[ Syllabus | R ]
|10/14||While a recent opinion poll conducted by the New York Times is (whether you concur with the findings or not) quite interesting, I would like to draw your attention to the short article describing "How the poll was conducted". Note the sentence (near the end), "In theory, in 19 cases out of 20, overall results based on such samples will differ by no more than three percentage points in either direction from what would have been obtained by seeking to interview all American adults."|
|9/30||A highly relevant article that appeared in the New York Times today, well worth reading: Searching for Clarity: A Primer on Medical Studies|
The course will provide students in the life sciences with an introduction to modern statistical practice. Topics include: exploratory data analysis, probability and random variables, one-sample testing and confidence intervals, role of assumptions, sample size determination, two-sample inference, basic ideas in experimental design, analysis of variance, linear regression, goodness-of-fit, biological applications. Introduces and employs the freely-available statistical software, R, to explore and analyze data.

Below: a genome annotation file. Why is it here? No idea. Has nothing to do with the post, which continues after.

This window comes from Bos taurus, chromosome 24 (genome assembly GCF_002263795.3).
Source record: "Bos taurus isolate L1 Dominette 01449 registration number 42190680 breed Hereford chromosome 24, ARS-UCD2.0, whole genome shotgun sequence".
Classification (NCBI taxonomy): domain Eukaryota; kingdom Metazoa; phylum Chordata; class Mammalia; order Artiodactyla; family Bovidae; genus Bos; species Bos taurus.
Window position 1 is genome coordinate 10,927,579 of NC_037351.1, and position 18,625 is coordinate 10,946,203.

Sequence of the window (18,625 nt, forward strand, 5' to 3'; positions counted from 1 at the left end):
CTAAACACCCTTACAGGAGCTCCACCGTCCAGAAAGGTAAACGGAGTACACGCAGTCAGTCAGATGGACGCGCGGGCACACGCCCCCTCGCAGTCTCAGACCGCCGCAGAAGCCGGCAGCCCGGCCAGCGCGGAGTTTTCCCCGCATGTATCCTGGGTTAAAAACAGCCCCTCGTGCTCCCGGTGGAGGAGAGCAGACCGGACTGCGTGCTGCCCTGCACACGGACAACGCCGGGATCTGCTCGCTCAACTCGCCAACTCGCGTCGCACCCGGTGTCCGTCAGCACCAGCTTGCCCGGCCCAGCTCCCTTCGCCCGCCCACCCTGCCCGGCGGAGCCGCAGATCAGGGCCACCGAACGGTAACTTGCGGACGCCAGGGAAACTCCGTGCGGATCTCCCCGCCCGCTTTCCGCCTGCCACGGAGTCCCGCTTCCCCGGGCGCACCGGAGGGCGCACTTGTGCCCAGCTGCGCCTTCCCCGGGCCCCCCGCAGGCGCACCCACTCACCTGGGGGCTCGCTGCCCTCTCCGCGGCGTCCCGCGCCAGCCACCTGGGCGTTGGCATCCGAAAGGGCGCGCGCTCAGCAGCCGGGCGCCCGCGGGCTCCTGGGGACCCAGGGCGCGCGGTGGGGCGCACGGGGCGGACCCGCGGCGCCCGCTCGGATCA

Students may receive credit for no more than one of the following courses: Stat 201, 224, 301, 324, & 371.
Office: B248-H Medical Sciences Center
Email: lan at stat.wisc.edu
Office hours: Fri 11am-1pm
MWF 9:55-10:45am (1240 Comp Sci & Stat)
331: Tu 1:20p (6101 Soc Sci)
|Sat, 20 Dec, 7:45-9:45am (132 Noland)|
ML Samuels, JA Witmer (2002) Statistics for the life sciences, 3rd ed, Prentice Hall [Amazon]
L Gonick, W Smith (1994)
Cartoon guide to statistics. HarperCollins. [Amazon]
A scientific calculator (with logarithms, exponents, trigonometric functions, simple memory and recall, and factorial) will be necessary.
We will use the freely-available
statistical software, R: cran.r-project.org
(See the Getting started with R page.)
Basis for grading
|Last modified: Fri Jan 2 07:13:05 2009|